Related: Complete guide on how to sell a home

If you’re unlucky, your mortgage lender can sue you for the difference between the foreclosure sale proceeds and the loan balance. This is called a “deficiency,” but in many states, lenders can’t come after you for this.

And even if the lender releases you from liability, your credit score and your spouse’s will be negatively impacted by a short sale.

3. Apply for a loan assumption

In theory, this is the simplest solution of all. You inform your lender that you are taking over the mortgage, and you want a loan assumption. Under a loan assumption, you take full responsibility for the mortgage and remove your ex from the note.

The terms of the loan remain the same. The only difference is that you are now the sole borrower. (And if your ex is the one who got the house, your credit – and finances – are protected if your former spouse fails to make payments.)

Related: Assumable mortgages: how to take over someone else’s FHA, VA or USDA loan

Be sure to ask the lender if you can obtain a release of liability. This will eliminate your obligation to repay the loan if your ex fails to.

The problem here is that many lenders won’t agree to a loan assumption. And lenders that do agree may demand evidence that the remaining borrower can afford the payments.

A loan assumption isn’t free. It can cost one percent of the loan amount, plus administrative fees of $250 to $500.

4. Get an FHA or VA streamline refinance

If you have an FHA-backed mortgage, apply for an FHA streamline refinance. This lets you take a borrower off the mortgage and reduce the size of your monthly payments if current rates are lower.

In many cases, you can get a streamline loan without having to submit income documentation to requalify. To get such a refinance, you must usually prove that:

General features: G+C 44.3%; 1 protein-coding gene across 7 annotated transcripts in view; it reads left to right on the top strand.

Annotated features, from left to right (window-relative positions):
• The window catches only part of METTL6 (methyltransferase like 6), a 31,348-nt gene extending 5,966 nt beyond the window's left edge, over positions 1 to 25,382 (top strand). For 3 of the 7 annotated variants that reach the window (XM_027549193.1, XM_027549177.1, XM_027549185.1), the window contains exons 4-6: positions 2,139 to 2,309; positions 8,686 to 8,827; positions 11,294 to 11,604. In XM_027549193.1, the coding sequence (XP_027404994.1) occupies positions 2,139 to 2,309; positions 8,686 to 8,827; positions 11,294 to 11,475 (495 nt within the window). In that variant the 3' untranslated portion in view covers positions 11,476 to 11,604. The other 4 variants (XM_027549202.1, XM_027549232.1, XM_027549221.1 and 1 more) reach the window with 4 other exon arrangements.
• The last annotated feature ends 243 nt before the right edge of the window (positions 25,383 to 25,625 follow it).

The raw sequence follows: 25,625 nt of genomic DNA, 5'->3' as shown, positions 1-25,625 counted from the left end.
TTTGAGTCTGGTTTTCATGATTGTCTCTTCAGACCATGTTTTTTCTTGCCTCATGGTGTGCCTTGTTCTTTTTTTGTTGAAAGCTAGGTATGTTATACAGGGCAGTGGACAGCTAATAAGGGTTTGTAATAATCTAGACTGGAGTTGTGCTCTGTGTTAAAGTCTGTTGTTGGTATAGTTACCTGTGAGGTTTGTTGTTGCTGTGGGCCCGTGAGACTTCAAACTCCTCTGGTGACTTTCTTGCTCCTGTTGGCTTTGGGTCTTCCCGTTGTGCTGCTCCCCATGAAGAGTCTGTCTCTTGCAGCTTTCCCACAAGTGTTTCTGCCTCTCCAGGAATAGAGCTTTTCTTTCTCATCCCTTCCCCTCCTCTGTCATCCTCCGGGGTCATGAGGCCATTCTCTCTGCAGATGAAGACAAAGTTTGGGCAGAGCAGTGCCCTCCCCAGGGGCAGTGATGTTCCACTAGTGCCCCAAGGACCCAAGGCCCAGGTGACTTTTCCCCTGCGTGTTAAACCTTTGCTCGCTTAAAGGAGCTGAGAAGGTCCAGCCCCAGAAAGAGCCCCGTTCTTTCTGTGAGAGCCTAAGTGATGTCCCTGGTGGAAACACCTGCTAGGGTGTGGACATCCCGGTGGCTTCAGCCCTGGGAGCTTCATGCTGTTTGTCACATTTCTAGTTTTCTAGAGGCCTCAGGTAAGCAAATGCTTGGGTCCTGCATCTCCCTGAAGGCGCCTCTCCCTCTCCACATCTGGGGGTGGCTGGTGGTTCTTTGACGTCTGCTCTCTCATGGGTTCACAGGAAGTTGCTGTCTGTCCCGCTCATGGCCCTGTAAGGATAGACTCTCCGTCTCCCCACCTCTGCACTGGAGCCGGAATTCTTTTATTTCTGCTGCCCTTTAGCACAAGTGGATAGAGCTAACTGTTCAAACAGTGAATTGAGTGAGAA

• You acquired the home and FHA loan more than six months ago
  • You’ve made at least six payments by yourself

To get a streamlined refinance without an appraisal, you can’t wrap the refinance costs into the new loan.

Related: Mortgage streamline refinance programs

If you assumed the loan less than six months ago, or haven’t made payments alone for at least six months, income requalification may be necessary.

When trying to remove a spouse from a VA-backed mortgage, the VA streamline refinance requirements are similar.

As a rule of thumb, an eligible veteran must remain on the loan. After all, the VA mortgage program was designed for veterans and their families – not the former spouses of veterans.

A final (risky) option

There is one final option, but it’s risky, and should only be used as a last resort.

You and your ex can agree to both keep making payments on the mortgage.

This could work if both people decide to continue living in the house. That way, both parties have an incentive to stay current with the payments.

Otherwise, experts do not recommend this approach. If either person stops making payments, the house could go into foreclosure and the credit scores of both will take a nosedive.

The first four options require more work, but the odds of a successful outcome are much higher.

What are today’s mortgage rates?

Today’s mortgage rates for those refinancing out of a joint loan — or just buying or refinancing property – are still very attractive. And you can get a better deal by shopping with several competing mortgage lenders.

Get started on your refinance to remove a spouse here. (Oct 20th, 2020)